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106 - When to Sell Stocks

The DIY Investing Podcast

Release Date: 12/29/2020

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Many value investors lack a clear strategy on when to sell stocks in their portfolio. This decision ought to be based on opportunity cost, potential investment mistakes, intrinsic value, and return differential between old and new companies.

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More Episodes

Mental Models discussed in this podcast:

  • Opportunity Cost
  • Rebalancing
  • Coffee Can Portfolio
  • Intrinsic Value
  • Optionality

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Show Outline

The full show notes for this episode are available at https://www.diyinvesting.org/Episode106

When should I sell stocks? (Question from Patron)

There are a few key considerations: 

  1. Opportunity Cost
    1. What else do you own?
    2. What is your current best idea? How much of it do you own?
  2. Trimming Positions
    1. I don't like doing this. All-or-nothing for me.
  3. There is a huge difference between selling into cash versus selling to buy a new stock
    1. Perhaps you consider selling to cash at a P/E of 35, but otherwise only sell if you have a better stock to put it in.
    2. I may be fine selling a stock at a P/E of 20 (that I think is worth 25) and buying a stock at a P/E of 5 (that I think is worth a P/E of 15). My return prospects are better.

What if my thesis was wrong?

You should sell a stock if you've made a mistake. If you were wrong about the thesis or your thesis has broken you should sell. 

This is hard to do and I struggle to do so myself, especially if the price has fallen substantially.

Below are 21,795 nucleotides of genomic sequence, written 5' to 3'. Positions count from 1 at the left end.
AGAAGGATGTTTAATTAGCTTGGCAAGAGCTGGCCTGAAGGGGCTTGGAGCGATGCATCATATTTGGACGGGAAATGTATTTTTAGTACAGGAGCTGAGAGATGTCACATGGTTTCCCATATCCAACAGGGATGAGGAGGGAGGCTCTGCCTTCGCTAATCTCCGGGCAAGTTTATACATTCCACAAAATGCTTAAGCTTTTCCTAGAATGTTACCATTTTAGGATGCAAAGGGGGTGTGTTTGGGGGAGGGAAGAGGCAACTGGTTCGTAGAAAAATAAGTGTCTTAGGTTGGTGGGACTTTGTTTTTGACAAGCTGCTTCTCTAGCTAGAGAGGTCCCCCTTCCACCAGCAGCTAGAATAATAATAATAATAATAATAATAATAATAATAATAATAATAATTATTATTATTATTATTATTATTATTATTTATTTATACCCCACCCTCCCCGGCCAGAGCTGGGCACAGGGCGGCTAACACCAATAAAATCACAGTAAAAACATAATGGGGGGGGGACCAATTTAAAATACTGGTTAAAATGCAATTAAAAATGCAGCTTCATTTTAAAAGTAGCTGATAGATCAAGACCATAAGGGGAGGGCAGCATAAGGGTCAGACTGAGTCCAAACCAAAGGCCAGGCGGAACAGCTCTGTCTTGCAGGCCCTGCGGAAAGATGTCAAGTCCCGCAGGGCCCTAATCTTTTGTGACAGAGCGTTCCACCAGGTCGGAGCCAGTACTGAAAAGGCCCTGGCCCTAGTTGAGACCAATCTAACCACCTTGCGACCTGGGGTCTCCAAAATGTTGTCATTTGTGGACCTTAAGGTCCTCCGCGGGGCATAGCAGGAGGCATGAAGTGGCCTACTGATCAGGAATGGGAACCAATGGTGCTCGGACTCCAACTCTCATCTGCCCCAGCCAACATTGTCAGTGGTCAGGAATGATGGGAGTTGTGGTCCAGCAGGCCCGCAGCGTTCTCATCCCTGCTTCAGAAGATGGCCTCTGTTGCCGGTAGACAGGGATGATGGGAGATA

Other Considerations:

  • Coffee Can Portfolio
    • Seeking "Never Sell" stocks - only certain companies qualify
    • Benefits from a deferred tax liability (can become quite significant over time)
    • Preferable for individual investors. hard to implement professionally.
  • Return Differential
    • Don't sell a stock because a new idea is 1% better. 
    • You want at least a 5% return differential.
      • Future returns are 5% when the new idea is 10%
      • OR future returns are 10% when the new idea is 15%. 
      • Don't quibble over small differences because those differences are within your margin of error. 
  • Question from Patron: "Should I buy great companies during their growth phase and then sell when they lose their advantages?"
    • A few problems here.
    • It is difficult to predict when a company will lose its advantages.
    • Likewise, once a company is recognized to have lost its advantages, usually, the price deterioration has already occurred. 
    • If you want to maximize profits, you likely need to sell BEFORE advantages have been lost. 
  • Positive Optionality and Selling Above Intrinsic Value
    • It is almost impossible to accurately calculate intrinsic value.
    • Consequently, it is likely a mistake to sell when a company reaches your calculated intrinsic value. 

Summary:

Many value investors lack a clear strategy on when to sell stocks in their portfolio. This decision ought to be based on opportunity cost, potential investment mistakes, intrinsic value, and return differential between old and new companies.